The Castle Mill

Another main attraction in the park is Slottsmollan or ‘Castle Mil’l. This historic mill was built in 1851 and was powered by a steam engine. If you have the time, you can visit the mill museum, which shows the living and working quarters and conditions of a 19th-century miller family. If you visit during summer, there is a slight chance your trip could coincide with an open-air concert next to the mill.

Malmö Saluhall for Lunch

The Malmo Saluhall

After walking for what seemed like hours, lunch couldn’t come soon enough. I don’t know about you, but I love a good food market. Especially when traveling with others, markets are a great way to test different foods without committing to one cuisine.

Friends who had visited the city highly recommended the Malmö Saluhall. It’s an industrial-style food hall in a more built-up part of the city, not far from the station.

What used to be an old goods warehouse in 1995 is now a bustling food hall that offers a melting pot of flavors and cuisines. Traders serve unique, high-quality food, from Korean street food to sourdough pizzas and fresh goat yogurt.

The hall is split into two sections. One area is dedicated to fresh produce like cheese, fresh baked goods, fish and meat, and other pantry items. The other side of the hall is more suitable for daytrippers like me, with a range of cafes and restaurants to serve every taste bud.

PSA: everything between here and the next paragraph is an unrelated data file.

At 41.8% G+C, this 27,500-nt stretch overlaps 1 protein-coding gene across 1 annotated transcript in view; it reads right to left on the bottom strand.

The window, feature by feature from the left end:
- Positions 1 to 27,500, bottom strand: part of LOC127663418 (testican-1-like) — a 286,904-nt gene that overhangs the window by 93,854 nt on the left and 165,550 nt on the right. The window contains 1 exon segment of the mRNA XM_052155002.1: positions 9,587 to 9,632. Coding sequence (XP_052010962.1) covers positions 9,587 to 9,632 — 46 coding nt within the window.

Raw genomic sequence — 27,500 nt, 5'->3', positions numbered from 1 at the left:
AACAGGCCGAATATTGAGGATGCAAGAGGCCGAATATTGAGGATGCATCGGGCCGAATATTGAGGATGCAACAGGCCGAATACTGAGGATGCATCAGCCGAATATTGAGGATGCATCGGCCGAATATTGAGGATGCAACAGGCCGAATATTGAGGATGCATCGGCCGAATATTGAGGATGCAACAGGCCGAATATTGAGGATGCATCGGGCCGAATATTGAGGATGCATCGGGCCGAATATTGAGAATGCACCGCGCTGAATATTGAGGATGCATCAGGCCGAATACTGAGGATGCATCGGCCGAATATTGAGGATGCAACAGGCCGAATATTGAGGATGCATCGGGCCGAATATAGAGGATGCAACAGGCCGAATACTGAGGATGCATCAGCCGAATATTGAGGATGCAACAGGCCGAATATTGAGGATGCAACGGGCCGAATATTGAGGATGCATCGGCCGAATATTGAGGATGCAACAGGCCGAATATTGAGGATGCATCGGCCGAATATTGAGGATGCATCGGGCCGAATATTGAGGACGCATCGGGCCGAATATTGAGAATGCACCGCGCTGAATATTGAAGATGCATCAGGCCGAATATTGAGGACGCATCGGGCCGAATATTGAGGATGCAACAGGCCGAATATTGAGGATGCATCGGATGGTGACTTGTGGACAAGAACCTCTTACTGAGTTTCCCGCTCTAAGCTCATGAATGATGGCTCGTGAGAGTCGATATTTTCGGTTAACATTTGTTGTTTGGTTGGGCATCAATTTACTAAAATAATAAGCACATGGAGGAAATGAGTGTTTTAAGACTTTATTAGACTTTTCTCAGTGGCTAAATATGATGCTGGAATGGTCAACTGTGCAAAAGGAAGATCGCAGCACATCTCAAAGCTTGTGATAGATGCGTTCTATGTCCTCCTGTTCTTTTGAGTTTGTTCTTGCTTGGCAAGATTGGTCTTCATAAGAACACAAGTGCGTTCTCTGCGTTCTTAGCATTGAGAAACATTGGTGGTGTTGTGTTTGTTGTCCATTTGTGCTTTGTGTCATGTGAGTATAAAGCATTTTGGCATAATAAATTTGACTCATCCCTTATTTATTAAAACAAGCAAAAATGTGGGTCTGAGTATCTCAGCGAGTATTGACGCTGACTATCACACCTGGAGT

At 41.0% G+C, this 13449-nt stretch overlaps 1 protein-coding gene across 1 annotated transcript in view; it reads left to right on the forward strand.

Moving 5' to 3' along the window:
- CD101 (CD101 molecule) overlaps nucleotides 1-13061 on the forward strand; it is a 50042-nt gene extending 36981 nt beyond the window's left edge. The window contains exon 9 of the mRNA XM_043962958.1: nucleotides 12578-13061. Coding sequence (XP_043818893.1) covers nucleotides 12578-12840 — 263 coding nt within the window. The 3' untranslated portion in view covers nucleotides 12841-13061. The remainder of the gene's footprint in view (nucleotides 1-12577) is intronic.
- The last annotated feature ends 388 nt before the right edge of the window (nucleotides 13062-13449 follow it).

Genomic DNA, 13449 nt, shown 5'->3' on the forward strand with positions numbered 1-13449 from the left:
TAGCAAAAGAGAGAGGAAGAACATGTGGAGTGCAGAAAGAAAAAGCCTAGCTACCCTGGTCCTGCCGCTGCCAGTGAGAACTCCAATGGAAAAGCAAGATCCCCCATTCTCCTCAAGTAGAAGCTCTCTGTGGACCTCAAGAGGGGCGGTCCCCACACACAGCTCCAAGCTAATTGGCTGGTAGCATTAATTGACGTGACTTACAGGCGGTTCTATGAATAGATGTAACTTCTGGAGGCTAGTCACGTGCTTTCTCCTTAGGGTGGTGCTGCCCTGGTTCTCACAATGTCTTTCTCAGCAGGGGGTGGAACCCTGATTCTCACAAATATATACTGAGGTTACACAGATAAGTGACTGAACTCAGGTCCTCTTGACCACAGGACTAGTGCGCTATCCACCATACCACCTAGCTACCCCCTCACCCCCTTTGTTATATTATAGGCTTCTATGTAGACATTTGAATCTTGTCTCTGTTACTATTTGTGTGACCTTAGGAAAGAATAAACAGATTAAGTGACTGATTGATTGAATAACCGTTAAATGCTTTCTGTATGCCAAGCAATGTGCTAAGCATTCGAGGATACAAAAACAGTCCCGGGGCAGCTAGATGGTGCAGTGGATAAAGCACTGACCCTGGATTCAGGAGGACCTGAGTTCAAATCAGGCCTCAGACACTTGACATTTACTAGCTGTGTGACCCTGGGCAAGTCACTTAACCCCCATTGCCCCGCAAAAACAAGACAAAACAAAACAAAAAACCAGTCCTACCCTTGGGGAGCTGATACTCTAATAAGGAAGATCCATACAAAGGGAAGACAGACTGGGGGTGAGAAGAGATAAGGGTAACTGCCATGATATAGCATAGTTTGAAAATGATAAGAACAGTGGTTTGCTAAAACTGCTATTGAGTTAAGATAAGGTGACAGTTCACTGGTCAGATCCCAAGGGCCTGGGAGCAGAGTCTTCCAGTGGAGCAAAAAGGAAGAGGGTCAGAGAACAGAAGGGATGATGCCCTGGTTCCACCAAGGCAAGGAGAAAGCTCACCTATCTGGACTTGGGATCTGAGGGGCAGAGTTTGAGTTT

I had dived head first into the Danish food scene, which consists of a lot of bread and fish. So, for a change of pace, I decided to order a bowl of delicious ramen from Ramen to Biiru. The soup was authentic and tasty, leaving just enough space for dessert at Favvo Glass, one of Sweden’s best ice cream stalls. Few meals will top this one, and my entire meal came to under $20, which seemed like a total steal.

Ribersborgs Beach

Ribersborgs Beach

To level with you, I never actually went to Ribersborgs Beach. I had come to the end of my energy tether and taken the train back to Copenhagen to relax on the brygge (docks) for sunset.

But if you have the time and capacity, do yourself a favor and experience an afternoon on the beach in Sweden. From the Malmö Saluhall, Ribersborg Beach is just a 27-minute walk through the city, the perfect amount of time to walk off your meal.

The beach is said to be stunning, but it’s the open-air bathhouse (called Ribersborgs Kallbadhus) that gains my attention. Built in 1898, destroyed in a storm, and rebuilt in 1902, this Swedish bathhouse is located over the water at the end of a stunning pier that stretches far into the Øresund Strait. The bath is open year-round and has a separate male and female section. Each area has two saunas and a heated tub.

After you have absorbed your dose of Swedish sunshine, the walk back from the beach to the Central Train Station will take about 35 minutes. An hour later, you will be back at your accommodation in Copenhagen, having visited two countries in one day!